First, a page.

Ashleigh Young



Elizabeth the albatross … banked several times above her rescuers, standing on a rocky outcrop at a wind-swept Makara Beach near Wellington yesterday, gathering altitude before disappearing into the distance.
— Dominion Post 17 March 2010

I was standing with my husband on the rocky outcrop
at Makara. Feathers and bandages were bound
back into an animal, and thrown into the sky.
Into the wind they formed the unmistakable V
of an albatross
called Elizabeth. She was a bright white flapping
until, like Truman, she broke a hole
in — what then revealed itself to be — a backdrop
painted like a sky and a sea.

My husband gave me advice for bad dreams.
Speak only the foreign language of your choice
in the hour before sleep.

When I woke up I was lying in the bed.
Nurses moiled around me like cats.
I heard skipping ropes turn outside the window.
I heard bins lifted from the footpath tenderly.
Men’s gloved hands holding handles.
I think it was Wednesday.

Eventually I went to a fair. I lost the dog again.
I couldn’t see my husband for the children and prams.
The air unbreathable with panpipes — my dear
the backing track made me want to attack someone
which was no one’s fault, but no one was getting
the joke. The sky all tarred and feathered
and the crowd unmoved, a levee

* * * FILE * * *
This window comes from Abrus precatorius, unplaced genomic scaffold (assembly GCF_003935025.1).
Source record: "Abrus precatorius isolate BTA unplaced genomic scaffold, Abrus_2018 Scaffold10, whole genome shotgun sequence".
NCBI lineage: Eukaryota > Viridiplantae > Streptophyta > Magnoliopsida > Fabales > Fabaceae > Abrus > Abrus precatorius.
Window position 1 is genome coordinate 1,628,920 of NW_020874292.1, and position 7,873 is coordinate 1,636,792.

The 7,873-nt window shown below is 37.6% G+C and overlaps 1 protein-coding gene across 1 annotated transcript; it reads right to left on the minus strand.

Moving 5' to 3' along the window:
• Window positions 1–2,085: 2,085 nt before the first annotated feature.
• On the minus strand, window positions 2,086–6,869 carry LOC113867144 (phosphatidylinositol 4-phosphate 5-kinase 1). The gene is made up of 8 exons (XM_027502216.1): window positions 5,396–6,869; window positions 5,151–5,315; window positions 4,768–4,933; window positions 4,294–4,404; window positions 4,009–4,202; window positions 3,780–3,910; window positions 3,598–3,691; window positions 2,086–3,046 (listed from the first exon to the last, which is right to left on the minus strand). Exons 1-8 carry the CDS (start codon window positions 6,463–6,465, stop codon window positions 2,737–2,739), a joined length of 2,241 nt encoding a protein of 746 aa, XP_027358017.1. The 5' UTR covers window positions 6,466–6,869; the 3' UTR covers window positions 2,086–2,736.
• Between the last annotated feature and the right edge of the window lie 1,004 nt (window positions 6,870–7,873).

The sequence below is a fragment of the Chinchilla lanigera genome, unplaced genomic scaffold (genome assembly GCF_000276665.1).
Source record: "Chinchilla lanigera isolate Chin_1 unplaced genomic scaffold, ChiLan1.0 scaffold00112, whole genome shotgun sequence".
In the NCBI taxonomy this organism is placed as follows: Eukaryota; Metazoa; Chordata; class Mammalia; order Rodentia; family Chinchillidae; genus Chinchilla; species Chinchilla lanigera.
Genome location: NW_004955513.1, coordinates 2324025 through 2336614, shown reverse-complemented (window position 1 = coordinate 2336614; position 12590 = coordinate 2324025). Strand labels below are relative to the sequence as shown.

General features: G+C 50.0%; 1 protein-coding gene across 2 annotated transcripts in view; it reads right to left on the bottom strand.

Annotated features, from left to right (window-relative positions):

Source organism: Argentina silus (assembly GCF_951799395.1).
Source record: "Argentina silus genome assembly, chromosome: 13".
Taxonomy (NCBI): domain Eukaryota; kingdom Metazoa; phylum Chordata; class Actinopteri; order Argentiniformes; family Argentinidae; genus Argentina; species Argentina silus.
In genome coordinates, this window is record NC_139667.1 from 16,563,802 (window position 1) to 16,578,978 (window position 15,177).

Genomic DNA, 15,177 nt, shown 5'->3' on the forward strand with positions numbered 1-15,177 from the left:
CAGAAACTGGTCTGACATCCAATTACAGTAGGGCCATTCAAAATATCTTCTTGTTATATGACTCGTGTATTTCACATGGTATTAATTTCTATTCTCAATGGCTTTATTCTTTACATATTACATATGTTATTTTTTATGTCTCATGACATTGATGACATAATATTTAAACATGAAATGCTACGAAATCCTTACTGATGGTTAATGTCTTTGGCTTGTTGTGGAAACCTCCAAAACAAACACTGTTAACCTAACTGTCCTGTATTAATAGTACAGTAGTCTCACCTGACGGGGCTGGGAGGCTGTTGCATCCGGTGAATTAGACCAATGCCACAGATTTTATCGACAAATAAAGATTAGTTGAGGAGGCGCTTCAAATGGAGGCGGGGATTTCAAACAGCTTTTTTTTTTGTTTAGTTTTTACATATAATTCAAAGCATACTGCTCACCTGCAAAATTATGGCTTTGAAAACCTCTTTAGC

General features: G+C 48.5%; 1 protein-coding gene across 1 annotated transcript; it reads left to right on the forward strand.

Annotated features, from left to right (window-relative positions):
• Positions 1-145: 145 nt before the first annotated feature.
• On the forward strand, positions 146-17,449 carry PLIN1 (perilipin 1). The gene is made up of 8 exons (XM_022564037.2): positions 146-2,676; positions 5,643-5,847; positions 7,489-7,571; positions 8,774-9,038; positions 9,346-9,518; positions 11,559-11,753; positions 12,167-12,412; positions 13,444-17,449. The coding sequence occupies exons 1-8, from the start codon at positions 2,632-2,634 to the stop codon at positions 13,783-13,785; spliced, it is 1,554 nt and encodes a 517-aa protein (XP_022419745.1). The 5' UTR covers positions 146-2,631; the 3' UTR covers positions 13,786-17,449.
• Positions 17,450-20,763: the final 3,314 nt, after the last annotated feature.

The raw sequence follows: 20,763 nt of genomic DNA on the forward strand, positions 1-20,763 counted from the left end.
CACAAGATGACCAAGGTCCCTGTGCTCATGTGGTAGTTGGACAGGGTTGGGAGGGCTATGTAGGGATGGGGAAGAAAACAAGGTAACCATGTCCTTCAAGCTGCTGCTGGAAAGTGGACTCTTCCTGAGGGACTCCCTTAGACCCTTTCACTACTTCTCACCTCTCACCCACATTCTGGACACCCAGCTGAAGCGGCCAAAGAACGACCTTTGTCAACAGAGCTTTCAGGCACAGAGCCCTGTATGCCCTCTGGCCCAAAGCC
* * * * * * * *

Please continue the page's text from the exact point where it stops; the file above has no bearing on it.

preventing me from washing into undesired
places. I stood in the crowd.
I stuck in the crowd’s throat.
I looked for petals on the wet, black bough.
The wind had shaken them down.

I was treadmilling on my own feet
orbiting all the world’s corner dairies.
On one corner buying a 50c mixture
then a doughnut scabbed with jam
then a hand grenade of chutney
made by that lady who also sells children’s fairy wings
that hang deadly on a rail in the road.


Afternoon with Matthew

Maybe we’re just not people people.
We’re not all that uncomfortable with silence.
Maybe we are too comfortable.
          We did hug, once,

and that same month, he replaced the glasses with contacts
and cut the hair. It had been
prolific hair, like Steven Pinker’s
or Wole Soyinka’s; it rose up
          as a nimbus. I still see it now, sense it there
                    phantom hair.

It was when he came back from India
          and met me at the buckets: he rushed at me
as if suddenly I were people and he were one of mine.
But when we met, we saw pretty soon
that we were not the same
as anyone else.

And recently he has felt as if his head
were a long way from his body: far above, his brain
goes stilting down Cuba Street, level with the apartments
where bodies are flickering, eels in the shallows
in the shadow of the bowing grass;
his eyes, way below, are filling with freak snow.

This afternoon we talk about pills like we once
talked about films: this one is action-packed, this one
makes the mornings ache, this one,
this one like a mute in a trombone

playing in a band at the stadium,
where this afternoon we step down from our seats
way up by the air ducts.
We walk onto the oval of electric grass
where a microphone
is waiting for us, frail microphone tree
tethered in the plastic dirt.



Ashleigh Young is a writer and editor who lives in Wellington. Her first book of poems, Magnificent Moon, is published in November 2012 by Victoria University Press. She blogs at